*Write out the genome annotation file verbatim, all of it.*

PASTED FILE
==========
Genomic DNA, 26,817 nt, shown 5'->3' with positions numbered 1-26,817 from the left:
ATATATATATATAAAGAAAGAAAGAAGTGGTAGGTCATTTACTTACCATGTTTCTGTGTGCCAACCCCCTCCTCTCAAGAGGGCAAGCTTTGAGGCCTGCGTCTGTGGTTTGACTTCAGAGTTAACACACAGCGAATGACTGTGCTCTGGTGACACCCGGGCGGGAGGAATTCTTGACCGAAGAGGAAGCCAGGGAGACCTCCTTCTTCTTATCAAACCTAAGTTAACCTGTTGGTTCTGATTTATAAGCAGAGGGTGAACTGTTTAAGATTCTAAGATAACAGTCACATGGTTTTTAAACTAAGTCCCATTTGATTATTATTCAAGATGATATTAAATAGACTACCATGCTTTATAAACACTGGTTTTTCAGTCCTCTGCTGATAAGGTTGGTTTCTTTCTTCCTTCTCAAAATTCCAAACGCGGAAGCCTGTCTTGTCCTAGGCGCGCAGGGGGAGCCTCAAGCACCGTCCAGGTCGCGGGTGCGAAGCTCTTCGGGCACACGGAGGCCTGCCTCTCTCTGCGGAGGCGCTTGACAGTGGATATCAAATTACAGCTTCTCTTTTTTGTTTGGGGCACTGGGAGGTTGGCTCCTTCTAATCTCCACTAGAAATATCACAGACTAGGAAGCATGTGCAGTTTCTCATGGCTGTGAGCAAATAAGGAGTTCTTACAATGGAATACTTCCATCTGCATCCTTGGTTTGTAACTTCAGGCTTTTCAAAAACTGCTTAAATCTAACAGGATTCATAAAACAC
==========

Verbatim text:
Genomic DNA, 26,817 nt, shown 5'->3' with positions numbered 1-26,817 from the left:
ATATATATATATAAAGAAAGAAAGAAGTGGTAGGTCATTTACTTACCATGTTTCTGTGTGCCAACCCCCTCCTCTCAAGAGGGCAAGCTTTGAGGCCTGCGTCTGTGGTTTGACTTCAGAGTTAACACACAGCGAATGACTGTGCTCTGGTGACACCCGGGCGGGAGGAATTCTTGACCGAAGAGGAAGCCAGGGAGACCTCCTTCTTCTTATCAAACCTAAGTTAACCTGTTGGTTCTGATTTATAAGCAGAGGGTGAACTGTTTAAGATTCTAAGATAACAGTCACATGGTTTTTAAACTAAGTCCCATTTGATTATTATTCAAGATGATATTAAATAGACTACCATGCTTTATAAACACTGGTTTTTCAGTCCTCTGCTGATAAGGTTGGTTTCTTTCTTCCTTCTCAAAATTCCAAACGCGGAAGCCTGTCTTGTCCTAGGCGCGCAGGGGGAGCCTCAAGCACCGTCCAGGTCGCGGGTGCGAAGCTCTTCGGGCACACGGAGGCCTGCCTCTCTCTGCGGAGGCGCTTGACAGTGGATATCAAATTACAGCTTCTCTTTTTTGTTTGGGGCACTGGGAGGTTGGCTCCTTCTAATCTCCACTAGAAATATCACAGACTAGGAAGCATGTGCAGTTTCTCATGGCTGTGAGCAAATAAGGAGTTCTTACAATGGAATACTTCCATCTGCATCCTTGGTTTGTAACTTCAGGCTTTTCAAAAACTGCTTAAATCTAACAGGATTCATAAAACAC